‘Jane’ documentary is a joy to watch

A review of “Jane” might seem an odd choice for a site that focuses on film noir. But here at FNB we also celebrate strong, independent women and anthropologist Jane Goodall, the topic of Brett Morgen’s National Geographic documentary, is certainly that.

Goodall and Morgen appeared on-stage at a lovely screening Oct. 9 at the Hollywood Bowl with live orchestral accompaniment by Philip Glass. The event, which was open to the public, drew celebrities such as Angelina Jolie, Judd Apatow, Jamie Lee Curtis, Jane Lynch, Kate Bosworth and Ty Burrell.

Goodall received hearty applause when she said we humans need to do a better job of taking care of the Earth. Morgen gave a shoutout to his mother because the screening date is also her birthday.

Speaking of mothers, Goodall probably would not have achieved as much as she did had it not been for the steady support of her mom. In the film, Goodall explains that, as a young girl, when she expressed her desire to study animals in their natural habitats, her mother didn’t flinch; she encouraged Jane to pursue her goal. Later, she joined her daughter in Africa and helped out in their day-to-day living.

The world’s top expert on chimpanzees, Goodall spent more than 50 years observing and documenting social interactions of wild chimps in Tanzania, starting under the guidance of Louis Leakey in the late 1950s.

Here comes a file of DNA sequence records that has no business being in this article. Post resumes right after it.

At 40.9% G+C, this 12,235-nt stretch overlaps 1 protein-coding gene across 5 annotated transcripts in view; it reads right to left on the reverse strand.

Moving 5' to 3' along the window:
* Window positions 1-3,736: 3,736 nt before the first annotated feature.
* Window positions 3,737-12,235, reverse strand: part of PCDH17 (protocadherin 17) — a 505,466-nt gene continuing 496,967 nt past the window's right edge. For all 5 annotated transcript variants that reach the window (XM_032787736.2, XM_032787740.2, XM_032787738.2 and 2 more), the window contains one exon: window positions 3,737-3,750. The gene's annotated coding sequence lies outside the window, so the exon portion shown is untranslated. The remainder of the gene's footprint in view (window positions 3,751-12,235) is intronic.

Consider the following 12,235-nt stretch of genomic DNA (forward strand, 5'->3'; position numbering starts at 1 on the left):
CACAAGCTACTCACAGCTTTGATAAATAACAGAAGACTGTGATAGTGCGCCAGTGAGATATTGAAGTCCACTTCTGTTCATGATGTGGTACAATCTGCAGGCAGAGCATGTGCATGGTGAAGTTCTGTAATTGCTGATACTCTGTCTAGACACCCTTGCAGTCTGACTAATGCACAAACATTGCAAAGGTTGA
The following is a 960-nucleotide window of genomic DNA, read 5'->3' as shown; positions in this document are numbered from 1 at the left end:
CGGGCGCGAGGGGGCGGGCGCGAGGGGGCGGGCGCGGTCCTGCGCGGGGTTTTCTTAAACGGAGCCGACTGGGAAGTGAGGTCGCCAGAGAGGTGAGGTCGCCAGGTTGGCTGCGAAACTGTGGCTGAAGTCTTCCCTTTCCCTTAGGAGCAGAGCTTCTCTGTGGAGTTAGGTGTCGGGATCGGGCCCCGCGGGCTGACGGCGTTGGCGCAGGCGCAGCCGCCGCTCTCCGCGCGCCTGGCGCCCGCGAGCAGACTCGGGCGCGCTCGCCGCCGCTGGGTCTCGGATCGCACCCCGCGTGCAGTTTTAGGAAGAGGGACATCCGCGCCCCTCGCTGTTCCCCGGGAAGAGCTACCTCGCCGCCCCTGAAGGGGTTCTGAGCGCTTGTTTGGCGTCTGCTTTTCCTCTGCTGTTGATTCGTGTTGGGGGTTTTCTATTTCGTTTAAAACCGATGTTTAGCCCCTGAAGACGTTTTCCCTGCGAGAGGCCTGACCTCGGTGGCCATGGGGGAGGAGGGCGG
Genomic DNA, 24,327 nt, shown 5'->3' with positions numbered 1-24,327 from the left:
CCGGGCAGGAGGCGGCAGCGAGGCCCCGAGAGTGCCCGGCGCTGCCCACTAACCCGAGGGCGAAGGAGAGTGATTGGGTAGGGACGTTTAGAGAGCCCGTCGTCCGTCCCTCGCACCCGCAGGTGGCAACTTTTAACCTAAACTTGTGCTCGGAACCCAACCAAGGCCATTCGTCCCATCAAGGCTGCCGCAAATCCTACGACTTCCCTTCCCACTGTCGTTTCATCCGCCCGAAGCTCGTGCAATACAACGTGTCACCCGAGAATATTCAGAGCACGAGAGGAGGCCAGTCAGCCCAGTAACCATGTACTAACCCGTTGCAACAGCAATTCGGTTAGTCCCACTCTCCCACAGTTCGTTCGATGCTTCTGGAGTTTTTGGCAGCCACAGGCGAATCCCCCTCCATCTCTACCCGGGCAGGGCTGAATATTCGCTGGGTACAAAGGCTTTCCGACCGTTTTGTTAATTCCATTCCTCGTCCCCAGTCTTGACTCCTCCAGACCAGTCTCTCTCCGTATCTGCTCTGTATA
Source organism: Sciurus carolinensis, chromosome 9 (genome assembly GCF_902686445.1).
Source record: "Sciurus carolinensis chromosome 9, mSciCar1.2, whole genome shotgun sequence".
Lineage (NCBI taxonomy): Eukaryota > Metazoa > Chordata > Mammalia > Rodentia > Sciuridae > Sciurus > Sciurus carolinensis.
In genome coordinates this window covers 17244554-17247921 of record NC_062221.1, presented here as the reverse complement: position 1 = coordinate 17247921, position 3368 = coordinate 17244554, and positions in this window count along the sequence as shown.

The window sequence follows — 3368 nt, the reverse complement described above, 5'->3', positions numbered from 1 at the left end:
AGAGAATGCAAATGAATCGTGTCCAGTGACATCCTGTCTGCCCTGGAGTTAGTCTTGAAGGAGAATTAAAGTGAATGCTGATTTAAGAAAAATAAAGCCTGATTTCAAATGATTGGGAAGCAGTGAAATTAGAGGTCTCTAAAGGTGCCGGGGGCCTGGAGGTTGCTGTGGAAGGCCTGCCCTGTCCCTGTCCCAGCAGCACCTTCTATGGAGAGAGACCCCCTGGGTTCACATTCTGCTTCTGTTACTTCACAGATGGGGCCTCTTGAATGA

In the early 1960s, Dutch filmmaker Hugo van Lawick shot more than 140 hours of footage of Goodall’s work, documenting it for National Geographic. From this filmic record and original interviews, Morgen weaves together his subject’s fascinating life story, both public and private.

With no college degree, Goodall tells us, her job qualifications were a love for animals and an open mind. (She later earned a PhD at Cambridge University.) As a leggy young blonde, she also courted a fair amount of media attention and not surprisingly caught van Lawick’s eye. They eventually married and had a child.

“A lot of people have extraordinary lives, but not a lot of people can articulate those lives, and even fewer have had that entire life photographed on 16mm by one of the world’s greatest photographers,” Morgen told The Hollywood Reporter.

Morgen, whose other credits include “The Kid Stays in the Picture,” “Crossfire Hurricane,” and “Cobain: Montage of Heck,” seamlessly captures Goodall’s passion and commitment, her gentle pragmatism, her quick wit and warm humor.

“I wish I could embrace every single one of you. I want to thank you for being here,” Goodall said at the Hollywood Bowl. “I hope you had a wonderful time.”

We did, indeed. This wonderful film is a joy to watch.

‘Jane’ opens in Los Angeles on Oct. 20.

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